Guy Turcotte's conditional release to be decided 'as soon as possible' by court

The Quebec Court of Appeal says it will make a decision "as soon as possible" on whether Guy Turcotte should be allowed to remain free on bail.

Quebec man free on bail awaiting 2nd trial for the killing of his 2 children

Quebec man free on bail awaiting second trial for the murders of his 2 children 1:19

The Quebec Court of Appeal says it will make a decision "as soon as possible" on whether Guy Turcotte should be allowed to remain free on bail.

The former Quebec cardiologist has been free while awaiting his second trial for the killing of his children, Olivier, 5, and Anne-Sophie, 3, in 2009. He was found not criminally responsible by reason of mental illness during his first trial in 2011.

On Monday the Crown argued its case against Turcotte's conditional release, telling the court that while Turcotte does not seem to be a flight risk or at risk of reoffending, letting him go free would undermine the public's confidence in the justice system.

The defence argued that the court must use the facts of the case — not emotion — to reach a decision about Turcotte's conditional release.

Isabelle Gaston, the victims' mother, attended the hearing.

"I don’t have to be here. I chose to be here. I came because I want to hear for myself … what will be the arguments presented," she said, adding that she has lost faith in the justice system.

"I don’t have any confidence. For now, I feel that they left me all by myself."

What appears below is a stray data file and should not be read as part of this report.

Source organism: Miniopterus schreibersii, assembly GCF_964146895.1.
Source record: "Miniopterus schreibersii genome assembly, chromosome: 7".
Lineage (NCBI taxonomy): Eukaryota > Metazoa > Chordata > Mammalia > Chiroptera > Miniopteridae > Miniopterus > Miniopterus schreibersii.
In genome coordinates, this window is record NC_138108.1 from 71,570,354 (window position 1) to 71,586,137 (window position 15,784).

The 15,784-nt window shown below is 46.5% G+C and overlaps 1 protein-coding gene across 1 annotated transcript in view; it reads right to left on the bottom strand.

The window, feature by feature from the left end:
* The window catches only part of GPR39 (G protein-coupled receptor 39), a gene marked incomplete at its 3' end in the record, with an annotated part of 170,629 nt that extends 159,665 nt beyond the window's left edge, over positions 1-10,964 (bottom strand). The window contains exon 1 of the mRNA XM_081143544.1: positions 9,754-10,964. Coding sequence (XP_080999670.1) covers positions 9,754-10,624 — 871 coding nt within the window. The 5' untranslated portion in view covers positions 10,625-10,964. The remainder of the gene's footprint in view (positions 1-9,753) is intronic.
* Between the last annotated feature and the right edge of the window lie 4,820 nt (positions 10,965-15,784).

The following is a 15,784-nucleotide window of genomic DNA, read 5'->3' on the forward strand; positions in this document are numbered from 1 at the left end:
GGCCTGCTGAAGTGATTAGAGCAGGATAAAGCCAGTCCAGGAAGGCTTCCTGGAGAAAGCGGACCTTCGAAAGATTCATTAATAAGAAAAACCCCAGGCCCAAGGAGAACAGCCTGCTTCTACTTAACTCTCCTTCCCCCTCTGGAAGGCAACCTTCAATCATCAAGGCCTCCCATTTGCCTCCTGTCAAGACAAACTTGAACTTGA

Bail granted last September

The Crown was stunned when a judge granted Turcotte a conditional release in September. Turcotte has been living at his uncle's home on the South Shore.

"Of course this is not the conclusion that the Crown expected," said prosecutor René Verret at the time. He said he feared the judgment could undermine the public’s faith in the justice system.

Patrick Gaston, the uncle of Turcotte's children with Isabelle Gaston, expressed his anger when Turcotte was granted conditional release.

“Guy Turcotte will always be a sadistic manipulator,” Gaston said in September.

Rearrested in 2013

Turcotte admitted to killing his children during his trial in 2011, but a jury found him not criminally responsible.

Turcotte then spent 18 months at a Montreal psychiatric hospital, the Pinel Institute.

He was released from the institute in December 2012, but was rearrested in fall 2013 after the Crown appealed the jury decision and won a new trial.

Now the Crown is appealing Judge André Vincent’s decision to release Turcotte conditionally. The conditions imposed included a curfew and living with his uncle.

The Crown is asking for Turcotte to be remanded into custody until the start of his new trial in 2015.

This type of appeal is usually heard by a panel of three judges.